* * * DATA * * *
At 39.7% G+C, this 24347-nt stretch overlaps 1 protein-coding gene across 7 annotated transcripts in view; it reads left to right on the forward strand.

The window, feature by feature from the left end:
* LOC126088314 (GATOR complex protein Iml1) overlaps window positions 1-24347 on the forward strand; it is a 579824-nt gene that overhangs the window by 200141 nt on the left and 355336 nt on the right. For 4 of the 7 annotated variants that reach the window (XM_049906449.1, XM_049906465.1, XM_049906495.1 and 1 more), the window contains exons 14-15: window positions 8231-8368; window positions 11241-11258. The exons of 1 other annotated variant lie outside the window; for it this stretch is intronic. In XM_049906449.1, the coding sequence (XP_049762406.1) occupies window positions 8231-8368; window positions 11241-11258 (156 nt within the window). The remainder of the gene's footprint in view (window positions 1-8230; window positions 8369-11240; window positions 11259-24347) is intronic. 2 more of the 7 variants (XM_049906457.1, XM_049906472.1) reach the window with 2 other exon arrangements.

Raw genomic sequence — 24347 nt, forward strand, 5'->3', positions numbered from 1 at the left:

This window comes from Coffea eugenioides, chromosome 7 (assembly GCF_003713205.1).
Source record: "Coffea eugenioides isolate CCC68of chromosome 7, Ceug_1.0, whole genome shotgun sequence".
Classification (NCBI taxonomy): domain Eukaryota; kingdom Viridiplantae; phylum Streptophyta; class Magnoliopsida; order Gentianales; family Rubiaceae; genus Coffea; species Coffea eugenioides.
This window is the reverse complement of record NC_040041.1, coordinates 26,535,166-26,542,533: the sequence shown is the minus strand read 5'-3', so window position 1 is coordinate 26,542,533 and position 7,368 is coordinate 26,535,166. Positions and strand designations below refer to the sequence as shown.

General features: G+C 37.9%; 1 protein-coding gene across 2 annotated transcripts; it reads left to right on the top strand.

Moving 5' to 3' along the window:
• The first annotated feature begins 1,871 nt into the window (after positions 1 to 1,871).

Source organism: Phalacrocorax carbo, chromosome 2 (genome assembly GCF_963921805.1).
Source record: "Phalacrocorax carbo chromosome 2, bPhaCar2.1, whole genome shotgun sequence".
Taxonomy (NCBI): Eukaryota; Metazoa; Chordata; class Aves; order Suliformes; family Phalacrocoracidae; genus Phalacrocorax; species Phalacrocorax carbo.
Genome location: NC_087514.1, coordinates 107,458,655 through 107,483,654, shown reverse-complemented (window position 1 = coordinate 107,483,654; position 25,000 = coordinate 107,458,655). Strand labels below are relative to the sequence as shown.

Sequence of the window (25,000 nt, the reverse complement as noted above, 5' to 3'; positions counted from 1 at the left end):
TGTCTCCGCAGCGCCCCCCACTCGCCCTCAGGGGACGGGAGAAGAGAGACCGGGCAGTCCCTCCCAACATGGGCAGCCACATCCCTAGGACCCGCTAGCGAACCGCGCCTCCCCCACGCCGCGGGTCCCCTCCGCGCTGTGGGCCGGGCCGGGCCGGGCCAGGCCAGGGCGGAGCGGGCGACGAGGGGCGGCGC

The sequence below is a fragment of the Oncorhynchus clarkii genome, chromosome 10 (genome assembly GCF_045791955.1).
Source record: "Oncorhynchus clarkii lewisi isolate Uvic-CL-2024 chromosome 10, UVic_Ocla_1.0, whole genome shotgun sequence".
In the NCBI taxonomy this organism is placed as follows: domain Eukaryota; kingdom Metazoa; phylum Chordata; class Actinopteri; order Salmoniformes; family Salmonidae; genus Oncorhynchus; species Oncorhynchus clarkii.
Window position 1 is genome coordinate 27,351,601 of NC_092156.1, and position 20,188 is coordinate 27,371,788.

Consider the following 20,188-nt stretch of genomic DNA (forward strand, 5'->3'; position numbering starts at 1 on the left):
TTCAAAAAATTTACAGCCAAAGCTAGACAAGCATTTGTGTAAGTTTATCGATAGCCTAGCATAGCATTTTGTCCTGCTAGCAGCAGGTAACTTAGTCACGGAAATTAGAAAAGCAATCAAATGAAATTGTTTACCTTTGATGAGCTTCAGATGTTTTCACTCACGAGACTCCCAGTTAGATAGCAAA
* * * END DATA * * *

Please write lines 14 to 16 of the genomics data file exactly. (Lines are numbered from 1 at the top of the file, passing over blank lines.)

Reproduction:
Taxonomy (NCBI): Eukaryota; Metazoa; Chordata; class Aves; order Suliformes; family Phalacrocoracidae; genus Phalacrocorax; species Phalacrocorax carbo.
Genome location: NC_087514.1, coordinates 107,458,655 through 107,483,654, shown reverse-complemented (window position 1 = coordinate 107,483,654; position 25,000 = coordinate 107,458,655). Strand labels below are relative to the sequence as shown.

Sequence of the window (25,000 nt, the reverse complement as noted above, 5' to 3'; positions counted from 1 at the left end):